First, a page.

(Air Date: Week Of 2/26/97)
"Hard Eight" is a small, oddball film about the pitfalls of stupidity and the desire to make things right. It's long on character development but short on plot building 101.
The film opens with Sydney, a polished but tough man of respect and professional gambler taking John, a hoplessely inept human being, under his wing. It's an act of kindness whose motives will be made clear much later. Sydney shows John the ropes of small time Vegas cons. John, too stupid to be more than mildly suspicious, nonetheless learns quickly and, two years later, he and Sydney, are like father and son, working the casinos and living the good life. Into their lives tumbles darling Clementine, a cocktail waitress even dimmer than John. She hooks on the side, mostly because she can't figure out how not to. Like I said. Dim. When she and John, spend an afternoon together it's stupidity squared and that's a very scary proposition. Soon, Sydney is cleaning up after couple's foray into kidnapping, assault and matrimony, two of which seem to have happened accidentally. Meanwhile, John's slightly less dim friend, Jimmy, has discovered the secret of Sydney's generosity but is, alas, not quite bright enough to make it pay off the way he'd like.
Paul Thomas Anderson's script creates a low-key world full of the misfits and low-lifes that people the casinos. A world where brides in full regalia play the slots. His characters, quirky and interesting, are well served by the cast. The best job here, though, is Phillip Baker Hall as Sydney. His quiet, measured performance forces you to pay the closest of attention to everything he does and underscores the menace of his character when provoked. The script, though, stalls in places and doesn't set things up to deliver an effective payoff. It would have been a good idea, for one, to tell us ahead of time, that Sydney has a secret and, for another, to drop a few hints about what it might be. As it is, when this pivotal plot point is revealed, it falls flat.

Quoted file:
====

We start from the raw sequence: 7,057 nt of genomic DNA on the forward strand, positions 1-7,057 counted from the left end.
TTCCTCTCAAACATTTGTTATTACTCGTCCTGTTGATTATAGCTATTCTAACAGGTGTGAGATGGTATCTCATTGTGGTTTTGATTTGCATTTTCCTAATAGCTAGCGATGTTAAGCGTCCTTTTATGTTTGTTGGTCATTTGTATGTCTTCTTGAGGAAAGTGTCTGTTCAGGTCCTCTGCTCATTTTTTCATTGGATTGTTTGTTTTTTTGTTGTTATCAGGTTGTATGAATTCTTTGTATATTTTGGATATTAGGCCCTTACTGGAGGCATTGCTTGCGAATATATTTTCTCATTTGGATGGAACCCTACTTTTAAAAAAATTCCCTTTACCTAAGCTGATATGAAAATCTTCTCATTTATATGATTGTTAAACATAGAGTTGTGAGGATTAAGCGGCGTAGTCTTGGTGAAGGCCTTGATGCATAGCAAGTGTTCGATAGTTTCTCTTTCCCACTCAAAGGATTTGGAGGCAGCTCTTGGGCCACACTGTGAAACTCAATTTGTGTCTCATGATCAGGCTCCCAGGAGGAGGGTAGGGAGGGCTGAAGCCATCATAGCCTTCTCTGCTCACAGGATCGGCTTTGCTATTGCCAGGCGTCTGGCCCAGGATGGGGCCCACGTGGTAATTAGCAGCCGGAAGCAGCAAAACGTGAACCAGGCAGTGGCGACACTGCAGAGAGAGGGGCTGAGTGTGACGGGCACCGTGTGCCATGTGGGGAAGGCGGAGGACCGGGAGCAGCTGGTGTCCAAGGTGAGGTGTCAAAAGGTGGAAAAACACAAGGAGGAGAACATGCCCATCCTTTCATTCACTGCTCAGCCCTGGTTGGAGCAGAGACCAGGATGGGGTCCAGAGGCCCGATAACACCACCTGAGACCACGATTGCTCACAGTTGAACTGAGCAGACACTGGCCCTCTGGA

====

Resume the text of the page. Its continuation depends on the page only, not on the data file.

"Hard Eight" offers up some great performances and moments, both funny and tense, but overall, in a very close call, I'd say it rolls snake eyes.
Copyright 1997 Andrea Chase
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